2. Sure, Americans are great mixture of people and names, but believe me, I have studied the lists a lot, and the rosters that reflect their nationality . Pick a school, google men’s tennis . Tag the roster and see for yourself. Just recently I researched the total rosters of Division 11’s top six mens teams. Of 63 players on the combined rosters, 62 were international. Six schools, one American. When I saw the USTA figure of some 25% of college tennis players being internationals, I cringed.   TRY 80% of top players.
  3. No scholarships for American kids, no elite players. Our great players, past and current, come from parents, high school and college tennis. Not Academies or the USTA.
  4. Is diversity our goal, or winning, or our children? Scholarships are the answer. Should our kids get the lion’s share.?
  5. Is this spreading? Like kudzu !!! And the most cruel sport is basketball, given the need of the players.

In 1998 I wrote the BLACK BASKETBALL ASSOCIATION (BCA) acknowledging this change. A copy is enclosed. Twenty years! Who will be playing on our collegiate teams twenty years from now.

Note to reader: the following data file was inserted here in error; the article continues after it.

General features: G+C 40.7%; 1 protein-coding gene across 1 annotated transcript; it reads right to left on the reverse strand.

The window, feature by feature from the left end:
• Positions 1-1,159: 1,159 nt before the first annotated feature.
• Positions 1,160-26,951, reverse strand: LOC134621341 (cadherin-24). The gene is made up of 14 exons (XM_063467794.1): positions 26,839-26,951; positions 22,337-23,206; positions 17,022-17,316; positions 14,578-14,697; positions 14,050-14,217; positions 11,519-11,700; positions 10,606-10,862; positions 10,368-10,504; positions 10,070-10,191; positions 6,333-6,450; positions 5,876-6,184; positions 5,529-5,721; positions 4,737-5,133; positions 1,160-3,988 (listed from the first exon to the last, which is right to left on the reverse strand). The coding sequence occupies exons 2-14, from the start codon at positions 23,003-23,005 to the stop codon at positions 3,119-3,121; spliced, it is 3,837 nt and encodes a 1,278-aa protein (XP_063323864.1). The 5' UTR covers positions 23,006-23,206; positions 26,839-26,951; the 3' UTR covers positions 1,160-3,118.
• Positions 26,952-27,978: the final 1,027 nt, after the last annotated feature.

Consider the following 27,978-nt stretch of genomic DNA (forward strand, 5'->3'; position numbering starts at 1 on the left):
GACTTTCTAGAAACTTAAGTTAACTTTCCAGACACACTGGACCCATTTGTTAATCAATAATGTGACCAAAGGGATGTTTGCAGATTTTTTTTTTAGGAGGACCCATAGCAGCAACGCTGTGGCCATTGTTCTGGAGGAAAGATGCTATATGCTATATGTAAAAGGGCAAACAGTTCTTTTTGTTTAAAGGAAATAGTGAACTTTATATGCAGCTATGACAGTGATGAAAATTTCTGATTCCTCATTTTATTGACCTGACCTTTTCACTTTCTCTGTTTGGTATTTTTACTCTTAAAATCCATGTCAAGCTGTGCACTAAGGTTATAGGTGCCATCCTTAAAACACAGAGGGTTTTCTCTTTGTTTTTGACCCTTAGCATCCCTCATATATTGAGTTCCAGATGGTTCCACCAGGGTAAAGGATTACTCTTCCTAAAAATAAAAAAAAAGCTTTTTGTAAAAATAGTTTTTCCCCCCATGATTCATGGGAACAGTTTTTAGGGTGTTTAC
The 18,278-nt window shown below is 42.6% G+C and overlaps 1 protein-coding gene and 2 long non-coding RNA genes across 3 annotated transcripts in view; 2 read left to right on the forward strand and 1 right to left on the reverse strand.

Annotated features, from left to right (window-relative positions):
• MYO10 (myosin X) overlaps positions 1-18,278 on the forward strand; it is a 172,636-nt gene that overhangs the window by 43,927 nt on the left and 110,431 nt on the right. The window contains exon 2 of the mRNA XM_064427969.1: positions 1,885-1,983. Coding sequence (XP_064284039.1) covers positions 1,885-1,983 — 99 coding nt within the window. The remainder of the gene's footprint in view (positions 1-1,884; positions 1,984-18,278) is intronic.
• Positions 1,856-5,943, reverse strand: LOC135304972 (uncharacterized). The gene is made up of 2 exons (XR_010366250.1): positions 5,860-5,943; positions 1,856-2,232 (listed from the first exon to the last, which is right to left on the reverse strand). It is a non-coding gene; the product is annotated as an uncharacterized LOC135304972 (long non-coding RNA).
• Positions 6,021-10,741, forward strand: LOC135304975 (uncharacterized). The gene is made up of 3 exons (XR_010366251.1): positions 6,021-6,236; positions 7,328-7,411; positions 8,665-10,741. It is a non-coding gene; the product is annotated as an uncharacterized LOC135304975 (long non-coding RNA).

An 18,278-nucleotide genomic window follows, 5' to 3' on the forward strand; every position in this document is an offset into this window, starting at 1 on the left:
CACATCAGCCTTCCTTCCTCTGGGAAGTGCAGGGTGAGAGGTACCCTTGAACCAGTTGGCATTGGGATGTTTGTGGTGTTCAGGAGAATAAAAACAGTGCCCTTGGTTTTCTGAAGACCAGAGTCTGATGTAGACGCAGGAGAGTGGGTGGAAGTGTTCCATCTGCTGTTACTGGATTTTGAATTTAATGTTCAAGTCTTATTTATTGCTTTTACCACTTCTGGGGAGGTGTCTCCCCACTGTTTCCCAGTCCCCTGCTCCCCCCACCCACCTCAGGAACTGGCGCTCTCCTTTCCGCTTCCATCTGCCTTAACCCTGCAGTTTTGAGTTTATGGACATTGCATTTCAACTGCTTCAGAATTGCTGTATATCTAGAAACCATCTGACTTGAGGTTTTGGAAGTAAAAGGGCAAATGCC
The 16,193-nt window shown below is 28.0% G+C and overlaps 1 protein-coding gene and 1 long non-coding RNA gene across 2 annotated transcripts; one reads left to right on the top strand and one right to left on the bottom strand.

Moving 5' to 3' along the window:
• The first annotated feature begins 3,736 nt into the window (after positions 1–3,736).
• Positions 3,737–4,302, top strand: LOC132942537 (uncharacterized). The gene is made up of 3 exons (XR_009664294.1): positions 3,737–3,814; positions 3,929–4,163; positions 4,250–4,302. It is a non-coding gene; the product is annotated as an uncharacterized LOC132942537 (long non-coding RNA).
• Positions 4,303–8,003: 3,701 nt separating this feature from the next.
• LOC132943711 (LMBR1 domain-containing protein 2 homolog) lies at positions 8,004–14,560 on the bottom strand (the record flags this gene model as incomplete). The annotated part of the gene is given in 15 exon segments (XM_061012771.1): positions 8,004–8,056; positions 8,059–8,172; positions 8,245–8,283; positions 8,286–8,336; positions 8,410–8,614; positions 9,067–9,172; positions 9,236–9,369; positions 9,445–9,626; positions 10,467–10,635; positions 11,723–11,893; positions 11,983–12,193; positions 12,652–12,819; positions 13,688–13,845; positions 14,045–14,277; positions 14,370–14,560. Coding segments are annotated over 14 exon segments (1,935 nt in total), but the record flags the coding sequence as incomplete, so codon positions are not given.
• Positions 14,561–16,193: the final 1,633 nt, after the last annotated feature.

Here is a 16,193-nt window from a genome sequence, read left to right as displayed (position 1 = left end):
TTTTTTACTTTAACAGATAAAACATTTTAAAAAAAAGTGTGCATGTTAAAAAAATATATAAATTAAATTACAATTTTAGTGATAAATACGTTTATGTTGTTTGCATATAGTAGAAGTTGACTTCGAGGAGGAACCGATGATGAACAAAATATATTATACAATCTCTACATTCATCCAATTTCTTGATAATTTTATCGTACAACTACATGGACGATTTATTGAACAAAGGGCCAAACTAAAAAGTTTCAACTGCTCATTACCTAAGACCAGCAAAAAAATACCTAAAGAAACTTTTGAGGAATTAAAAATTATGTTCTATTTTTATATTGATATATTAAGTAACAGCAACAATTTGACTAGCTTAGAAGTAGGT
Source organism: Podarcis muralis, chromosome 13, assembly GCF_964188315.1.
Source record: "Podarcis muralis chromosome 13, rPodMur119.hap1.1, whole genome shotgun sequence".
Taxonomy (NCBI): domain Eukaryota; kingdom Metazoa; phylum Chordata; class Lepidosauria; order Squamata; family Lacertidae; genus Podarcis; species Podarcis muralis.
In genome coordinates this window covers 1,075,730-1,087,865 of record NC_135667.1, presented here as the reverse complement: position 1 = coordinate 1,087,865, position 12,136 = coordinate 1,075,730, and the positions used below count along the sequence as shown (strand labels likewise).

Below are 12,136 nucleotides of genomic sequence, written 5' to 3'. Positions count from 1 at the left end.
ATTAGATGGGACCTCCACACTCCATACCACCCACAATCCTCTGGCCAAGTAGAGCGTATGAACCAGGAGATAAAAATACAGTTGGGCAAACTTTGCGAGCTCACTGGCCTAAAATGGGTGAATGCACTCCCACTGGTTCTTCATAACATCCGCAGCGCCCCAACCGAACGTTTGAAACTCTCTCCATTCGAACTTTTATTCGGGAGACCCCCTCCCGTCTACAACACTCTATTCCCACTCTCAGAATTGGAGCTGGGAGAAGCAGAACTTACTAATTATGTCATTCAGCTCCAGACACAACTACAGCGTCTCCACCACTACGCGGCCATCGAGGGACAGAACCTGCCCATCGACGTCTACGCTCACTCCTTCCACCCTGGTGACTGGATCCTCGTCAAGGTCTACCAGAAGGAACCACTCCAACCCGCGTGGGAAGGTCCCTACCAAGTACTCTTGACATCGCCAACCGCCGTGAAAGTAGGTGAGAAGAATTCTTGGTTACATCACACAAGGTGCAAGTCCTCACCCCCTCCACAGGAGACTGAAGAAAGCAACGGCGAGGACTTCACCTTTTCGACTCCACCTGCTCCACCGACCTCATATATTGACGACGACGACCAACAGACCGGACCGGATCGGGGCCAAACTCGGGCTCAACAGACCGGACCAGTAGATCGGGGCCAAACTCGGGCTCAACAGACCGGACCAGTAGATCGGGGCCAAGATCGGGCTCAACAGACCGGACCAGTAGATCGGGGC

Screen Shot 2018-12-26 at 10.33.12 PM.png

E. THE 2018 US OPEN (TENNIS) –BLOG 232

Now retired from coaching tennis, I marvel at the changes in the game. The US OPEN men’s singles match between Nadal and Theim may have been the longest match ever played at that level of play. In 2012 it was apparent the next tactical gold mine was the drop shot. Now they have perfected how to defend this nightmare. What is next?
1. Temperature control. Eight players retired with heat the victor in early play.
2. Two of the all time best (and toughest) men–Federer and Nadal were victims, one to heat, one to injury. The parity of the players, and the number of them, has combined with technology to the point that even the fittest succumb. Somewhat like pro football, who is left at the end, wins. Most obvious first rule change: Only 2 of 3 sets.
3. There were no referees in small college team tennis matches when I began coaching. Players made all calls. The home coach was in charge of decisions. Some “goat rodeos” in those days. The point penalty system gave our new found referees a way to control misbehavior. Took a while. Illie Nastase shouted at the “cyclops” prototype “…you made in Russia!” The new machines can make a call as narrow as a blade of grass. Little arguments with modern line calls. The